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Swimming and Eye Safety

Eye Safety while SwimmingSummertime means spending more time swimming, whether it’s at the beach, lake or even the backyard pool. As enjoyable as swimming is, there are certain precautions to take to protect the eyes from danger. Armed with the right information, you can keep your and your family’s eyes safe from possible hazards.

Below, the team at Berks Eye Physicians and Surgeons shares what you should know about swimming and eye safety.

Avoiding Eye Infection While Swimming

Opening your eyes underwater can expose you to a variety of risks. For example, opening your eyes underwater in the ocean can cause them to become red and irritated because of the water’s high salt content, which leads to dry eye.

Opening your eyes underwater in a public pool can also lead to irritation (and possibly worse). The chlorine and chemicals used to treat the pool water can irritate your eyes. And although these chemicals are used to clean the pool, they cannot kill all of the microorganisms that live underwater. Opening your eyes in a pool for prolonged periods of time can expose them to bacteria that may lead to an infection. The worst infections can be very painful and threaten your eyesight.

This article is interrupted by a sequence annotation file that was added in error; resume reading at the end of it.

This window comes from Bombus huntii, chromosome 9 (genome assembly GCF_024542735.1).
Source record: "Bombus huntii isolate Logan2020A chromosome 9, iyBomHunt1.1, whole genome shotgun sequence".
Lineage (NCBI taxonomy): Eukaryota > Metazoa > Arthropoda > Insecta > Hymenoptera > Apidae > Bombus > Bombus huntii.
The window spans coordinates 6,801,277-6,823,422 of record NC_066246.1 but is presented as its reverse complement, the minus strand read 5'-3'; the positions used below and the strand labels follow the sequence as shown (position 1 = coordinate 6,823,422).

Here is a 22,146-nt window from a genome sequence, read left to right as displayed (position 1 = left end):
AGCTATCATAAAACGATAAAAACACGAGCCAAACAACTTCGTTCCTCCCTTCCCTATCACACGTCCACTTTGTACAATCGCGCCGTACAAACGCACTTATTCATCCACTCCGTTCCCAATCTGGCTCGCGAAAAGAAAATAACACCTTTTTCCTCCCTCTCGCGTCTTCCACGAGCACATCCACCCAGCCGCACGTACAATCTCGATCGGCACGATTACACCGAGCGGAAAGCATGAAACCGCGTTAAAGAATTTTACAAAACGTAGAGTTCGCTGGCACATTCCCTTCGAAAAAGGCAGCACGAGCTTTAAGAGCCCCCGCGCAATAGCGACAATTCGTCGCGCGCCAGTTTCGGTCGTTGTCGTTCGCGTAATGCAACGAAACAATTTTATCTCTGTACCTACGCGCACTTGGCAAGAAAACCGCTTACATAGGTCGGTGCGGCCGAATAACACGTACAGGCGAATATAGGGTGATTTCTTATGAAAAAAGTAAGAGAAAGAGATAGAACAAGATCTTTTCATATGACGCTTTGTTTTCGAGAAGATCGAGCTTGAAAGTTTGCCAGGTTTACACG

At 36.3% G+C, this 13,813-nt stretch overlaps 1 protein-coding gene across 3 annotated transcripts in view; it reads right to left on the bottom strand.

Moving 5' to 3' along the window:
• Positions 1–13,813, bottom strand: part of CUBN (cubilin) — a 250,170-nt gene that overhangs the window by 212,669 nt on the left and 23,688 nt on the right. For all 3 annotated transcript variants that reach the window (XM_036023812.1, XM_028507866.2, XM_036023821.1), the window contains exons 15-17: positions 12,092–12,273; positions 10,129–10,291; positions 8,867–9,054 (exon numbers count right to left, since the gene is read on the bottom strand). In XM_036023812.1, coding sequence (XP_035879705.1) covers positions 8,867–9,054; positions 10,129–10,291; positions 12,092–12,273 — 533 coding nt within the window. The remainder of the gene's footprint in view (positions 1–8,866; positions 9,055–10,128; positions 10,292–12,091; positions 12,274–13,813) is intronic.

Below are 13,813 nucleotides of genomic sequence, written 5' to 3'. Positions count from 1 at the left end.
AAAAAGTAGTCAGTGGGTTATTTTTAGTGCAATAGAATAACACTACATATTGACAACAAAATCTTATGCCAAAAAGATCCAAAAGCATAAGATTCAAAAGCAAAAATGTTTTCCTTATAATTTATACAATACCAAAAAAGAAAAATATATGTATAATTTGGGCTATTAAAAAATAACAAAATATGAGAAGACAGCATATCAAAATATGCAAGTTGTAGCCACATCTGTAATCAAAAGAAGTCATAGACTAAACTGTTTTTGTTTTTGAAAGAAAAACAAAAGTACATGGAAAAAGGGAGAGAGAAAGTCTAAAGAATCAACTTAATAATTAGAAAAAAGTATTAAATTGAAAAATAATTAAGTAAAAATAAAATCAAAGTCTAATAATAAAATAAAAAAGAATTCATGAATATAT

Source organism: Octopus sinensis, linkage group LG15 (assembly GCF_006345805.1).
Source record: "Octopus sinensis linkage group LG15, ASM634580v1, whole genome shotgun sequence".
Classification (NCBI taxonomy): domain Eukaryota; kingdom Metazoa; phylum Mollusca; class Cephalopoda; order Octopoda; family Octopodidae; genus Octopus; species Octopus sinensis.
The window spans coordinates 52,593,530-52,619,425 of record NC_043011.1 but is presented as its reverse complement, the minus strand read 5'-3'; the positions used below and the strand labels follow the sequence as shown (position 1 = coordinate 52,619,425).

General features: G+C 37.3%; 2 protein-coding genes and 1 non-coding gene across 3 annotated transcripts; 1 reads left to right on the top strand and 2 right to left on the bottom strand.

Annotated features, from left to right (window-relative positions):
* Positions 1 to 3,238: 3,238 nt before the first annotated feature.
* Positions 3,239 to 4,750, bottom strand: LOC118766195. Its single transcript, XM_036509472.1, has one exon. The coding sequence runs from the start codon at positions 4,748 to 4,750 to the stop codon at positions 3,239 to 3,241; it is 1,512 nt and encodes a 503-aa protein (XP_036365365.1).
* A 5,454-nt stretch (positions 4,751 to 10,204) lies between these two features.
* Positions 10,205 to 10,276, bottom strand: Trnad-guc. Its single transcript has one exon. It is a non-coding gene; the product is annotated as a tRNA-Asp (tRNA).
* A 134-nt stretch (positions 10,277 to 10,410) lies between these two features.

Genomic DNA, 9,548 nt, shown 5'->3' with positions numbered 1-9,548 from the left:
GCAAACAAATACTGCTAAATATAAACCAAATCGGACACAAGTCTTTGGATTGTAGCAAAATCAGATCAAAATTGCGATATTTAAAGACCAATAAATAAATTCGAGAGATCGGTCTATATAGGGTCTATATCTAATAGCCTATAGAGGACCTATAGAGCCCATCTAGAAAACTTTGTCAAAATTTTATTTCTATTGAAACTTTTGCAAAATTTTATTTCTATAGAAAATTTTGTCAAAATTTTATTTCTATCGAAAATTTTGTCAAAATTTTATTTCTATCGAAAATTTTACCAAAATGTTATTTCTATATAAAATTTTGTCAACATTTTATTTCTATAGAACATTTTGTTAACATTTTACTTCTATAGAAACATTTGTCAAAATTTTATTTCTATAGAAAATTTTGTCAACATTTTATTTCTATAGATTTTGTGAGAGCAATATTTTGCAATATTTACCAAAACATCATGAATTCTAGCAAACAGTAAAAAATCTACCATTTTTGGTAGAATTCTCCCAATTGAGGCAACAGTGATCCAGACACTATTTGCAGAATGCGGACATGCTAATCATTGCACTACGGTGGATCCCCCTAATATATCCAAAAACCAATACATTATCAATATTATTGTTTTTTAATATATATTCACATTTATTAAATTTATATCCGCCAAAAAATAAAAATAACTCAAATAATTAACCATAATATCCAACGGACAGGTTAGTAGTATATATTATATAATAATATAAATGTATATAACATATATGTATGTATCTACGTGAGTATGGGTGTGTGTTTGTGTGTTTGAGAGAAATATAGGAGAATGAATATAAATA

If you occasionally open your eyes underwater, perhaps to retrieve something from the bottom of the pool, you probably don’t need to worry. But if you enjoy swimming or other water sports on a regular basis, it’s best to wear well-fitting swim goggles to protect your eyes.

Contact Lens Safety

Most eye doctors recommend removing contacts before swimming in a pool, lake or ocean. First, because the lenses can fall out in the water and get lost. But more importantly, microorganisms can get trapped in the lenses and raise the risk of a sight-threatening eye infection and possible pain.

If you must wear your contact lenses in the water, you should invest in a pair of tight-fitting goggles to protect them from water exposure. If your contacts become exposed to water, it’s best to dispose of them. Another option is to look into prescription goggles to wear while swimming.

For more information about protecting your eyes from water and water sports, please don’t hesitate to call or email Berks Eye Physicians and Surgeons today.

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